“Overwhelmed with gratitude,” the organizers of Saturday’s Defeat Depression walk/run said they consider the event to be a successful fundraiser and a positive way of getting their messaging out.
“Mental health challenges hurt us all,” event fundraising co-ordinator Lindsey Chamberland told Sudbury.com as a group of more than 350 people began making their way around the Bell Park area.
“Post-COVID, there’s more understanding that mental health impacts everyone,” Northern Initiative for Social Action executive director Martin Boucher said. “That’s always been true, but I think it’s more visible now.”
Approximately 250 people registered for Saturday’s event, but Boucher estimated there were an additional 100 people on top of that, plus a healthy collection of their canine companions.
The effort’s fundraising total hit $60,446.45 by the time the walk began shortly after 10:30 a.m., with an additional $10,000 believed to have been collected on top of that. With online fundraising ongoing (click here), Boucher said the total could end up peaking even higher.
“We can really be strategic and creative about how we use the money, so we hope it will benefit people mostly directly, but also make sure we can deliver services and the organization can run smoothly for the next year,” Boucher said.
The local organization offers programming, such as mental health groups, teams that go to the hospital, a team that aids those exiting the justice system and various other efforts to help people with regard to mental health.
“We’ve got workers pretty much everywhere in the city,” Boucher said.
This year’s top fundraising team was Greater Sudbury Utilities, whose members raised $5,293.45 through personal pledges, a parking spot draw and various other efforts.
“Everyone has their own specific reason” to participate, marketing and communications specialist Claude Sharma said.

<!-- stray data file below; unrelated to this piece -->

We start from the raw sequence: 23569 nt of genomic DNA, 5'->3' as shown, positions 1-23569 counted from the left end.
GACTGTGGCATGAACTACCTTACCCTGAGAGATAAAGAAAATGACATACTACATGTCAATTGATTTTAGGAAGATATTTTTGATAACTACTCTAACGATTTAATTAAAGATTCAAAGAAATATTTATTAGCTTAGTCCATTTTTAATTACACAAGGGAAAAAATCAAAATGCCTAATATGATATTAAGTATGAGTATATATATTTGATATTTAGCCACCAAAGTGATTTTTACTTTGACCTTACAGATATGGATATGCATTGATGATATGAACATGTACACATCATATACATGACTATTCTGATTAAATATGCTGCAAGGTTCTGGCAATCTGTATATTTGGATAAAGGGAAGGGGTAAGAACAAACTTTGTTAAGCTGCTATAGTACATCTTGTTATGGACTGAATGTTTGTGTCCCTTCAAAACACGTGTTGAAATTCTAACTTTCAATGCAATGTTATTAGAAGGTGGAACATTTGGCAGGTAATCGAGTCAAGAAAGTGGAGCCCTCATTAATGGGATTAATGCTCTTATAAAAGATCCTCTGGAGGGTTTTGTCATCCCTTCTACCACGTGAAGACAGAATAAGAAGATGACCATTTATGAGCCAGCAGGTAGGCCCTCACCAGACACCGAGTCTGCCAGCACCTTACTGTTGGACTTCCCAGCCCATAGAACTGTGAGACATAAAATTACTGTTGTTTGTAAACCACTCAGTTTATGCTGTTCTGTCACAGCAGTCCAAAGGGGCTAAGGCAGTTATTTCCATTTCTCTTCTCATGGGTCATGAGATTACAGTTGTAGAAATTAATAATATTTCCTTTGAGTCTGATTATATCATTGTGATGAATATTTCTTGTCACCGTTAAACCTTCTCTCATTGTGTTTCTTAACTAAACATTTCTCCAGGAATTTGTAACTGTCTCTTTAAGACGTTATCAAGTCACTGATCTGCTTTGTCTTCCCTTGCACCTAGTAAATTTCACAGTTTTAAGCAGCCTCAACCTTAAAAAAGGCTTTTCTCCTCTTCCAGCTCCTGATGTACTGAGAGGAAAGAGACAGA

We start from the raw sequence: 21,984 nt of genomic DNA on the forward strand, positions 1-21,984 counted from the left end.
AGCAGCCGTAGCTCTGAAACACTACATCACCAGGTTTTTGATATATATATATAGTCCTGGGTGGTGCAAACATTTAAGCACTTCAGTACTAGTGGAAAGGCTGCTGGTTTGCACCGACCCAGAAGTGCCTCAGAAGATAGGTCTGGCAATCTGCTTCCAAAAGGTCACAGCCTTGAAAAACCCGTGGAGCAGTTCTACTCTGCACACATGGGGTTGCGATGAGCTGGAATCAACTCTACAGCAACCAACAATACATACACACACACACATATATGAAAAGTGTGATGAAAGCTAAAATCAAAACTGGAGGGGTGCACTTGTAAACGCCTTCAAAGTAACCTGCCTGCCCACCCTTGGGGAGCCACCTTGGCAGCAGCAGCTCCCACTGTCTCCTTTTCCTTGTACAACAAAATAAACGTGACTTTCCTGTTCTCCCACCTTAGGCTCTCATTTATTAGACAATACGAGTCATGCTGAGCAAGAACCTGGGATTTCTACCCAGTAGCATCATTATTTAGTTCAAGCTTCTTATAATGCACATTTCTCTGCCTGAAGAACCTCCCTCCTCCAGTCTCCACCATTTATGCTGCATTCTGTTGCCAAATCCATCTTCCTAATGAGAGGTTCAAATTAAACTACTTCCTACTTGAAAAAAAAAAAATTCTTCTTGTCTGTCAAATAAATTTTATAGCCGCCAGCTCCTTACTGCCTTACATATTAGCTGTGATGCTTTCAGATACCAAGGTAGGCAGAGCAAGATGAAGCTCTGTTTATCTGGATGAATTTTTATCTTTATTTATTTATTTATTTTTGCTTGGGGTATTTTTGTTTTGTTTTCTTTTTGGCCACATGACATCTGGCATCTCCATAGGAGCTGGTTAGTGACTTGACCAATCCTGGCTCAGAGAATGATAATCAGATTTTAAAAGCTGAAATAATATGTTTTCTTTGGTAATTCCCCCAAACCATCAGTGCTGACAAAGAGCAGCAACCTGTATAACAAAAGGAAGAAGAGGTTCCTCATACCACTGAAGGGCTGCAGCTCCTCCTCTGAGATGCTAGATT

While the funding angle is important, Boucher said another central element to Saturday’s walk was its ability to raise awareness about mental health.
“We really want people to feel comfortable talking about mental health,” he said, adding that with hundreds of people gathered on Saturday and a changing climate in which mental health is being discussed more commonly, this appears to increasingly be the case.
“The opioid crisis in the city is definitely relevant to how people are talking about mental health,” he said. “It’s a tough time socioeconomically for a lot of people, and with that, you get a lot of mental health issues and substance use issues.”
During introductory speeches, Sudbury NDP MPP Jamie West shared his mental health story, offering that although there are statistics regarding how many people experience mental health challenges, “I think we’ve all been there” to varying degrees.
It wasn’t until family members pointed out that he was acting differently that West said he recognized he was dealing with mental health challenges following a death.
Local event founder Lori Glibbery organized Sudbury’s first Defeat Depression event 10 years ago after her husband, John Cowling, died by suicide.
Wanting to do something to raise awareness, she learned about Defeat Depression events going on elsewhere, and opted to organize one locally.
“I didn’t want people to feel alone and I wanted to give them hope,” she said. “Change has come in baby steps, and we need to keep moving forward together as a community to fight this battle.”
For help in various fields, including mental health, phone 211 to be connected to real people 24/7 offering services in more than 150 languages.
Tyler Clarke covers city hall and political affairs for Sudbury.com.